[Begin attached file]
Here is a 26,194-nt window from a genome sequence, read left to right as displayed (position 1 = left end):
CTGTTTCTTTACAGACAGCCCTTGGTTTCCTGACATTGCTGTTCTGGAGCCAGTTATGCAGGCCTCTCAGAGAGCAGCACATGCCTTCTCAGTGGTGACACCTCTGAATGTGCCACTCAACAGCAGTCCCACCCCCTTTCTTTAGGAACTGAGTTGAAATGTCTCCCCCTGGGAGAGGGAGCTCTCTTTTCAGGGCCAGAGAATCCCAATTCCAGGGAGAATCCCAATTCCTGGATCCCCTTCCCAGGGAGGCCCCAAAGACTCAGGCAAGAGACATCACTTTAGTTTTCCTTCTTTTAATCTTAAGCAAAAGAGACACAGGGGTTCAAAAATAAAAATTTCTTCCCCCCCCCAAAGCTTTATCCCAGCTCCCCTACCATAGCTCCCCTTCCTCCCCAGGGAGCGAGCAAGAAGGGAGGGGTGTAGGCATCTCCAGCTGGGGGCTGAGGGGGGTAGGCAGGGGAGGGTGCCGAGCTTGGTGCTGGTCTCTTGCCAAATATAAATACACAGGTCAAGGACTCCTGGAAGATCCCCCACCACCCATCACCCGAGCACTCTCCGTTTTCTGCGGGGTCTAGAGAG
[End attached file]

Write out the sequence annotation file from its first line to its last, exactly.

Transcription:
Here is a 26,194-nt window from a genome sequence, read left to right as displayed (position 1 = left end):
CTGTTTCTTTACAGACAGCCCTTGGTTTCCTGACATTGCTGTTCTGGAGCCAGTTATGCAGGCCTCTCAGAGAGCAGCACATGCCTTCTCAGTGGTGACACCTCTGAATGTGCCACTCAACAGCAGTCCCACCCCCTTTCTTTAGGAACTGAGTTGAAATGTCTCCCCCTGGGAGAGGGAGCTCTCTTTTCAGGGCCAGAGAATCCCAATTCCAGGGAGAATCCCAATTCCTGGATCCCCTTCCCAGGGAGGCCCCAAAGACTCAGGCAAGAGACATCACTTTAGTTTTCCTTCTTTTAATCTTAAGCAAAAGAGACACAGGGGTTCAAAAATAAAAATTTCTTCCCCCCCCCAAAGCTTTATCCCAGCTCCCCTACCATAGCTCCCCTTCCTCCCCAGGGAGCGAGCAAGAAGGGAGGGGTGTAGGCATCTCCAGCTGGGGGCTGAGGGGGGTAGGCAGGGGAGGGTGCCGAGCTTGGTGCTGGTCTCTTGCCAAATATAAATACACAGGTCAAGGACTCCTGGAAGATCCCCCACCACCCATCACCCGAGCACTCTCCGTTTTCTGCGGGGTCTAGAGAG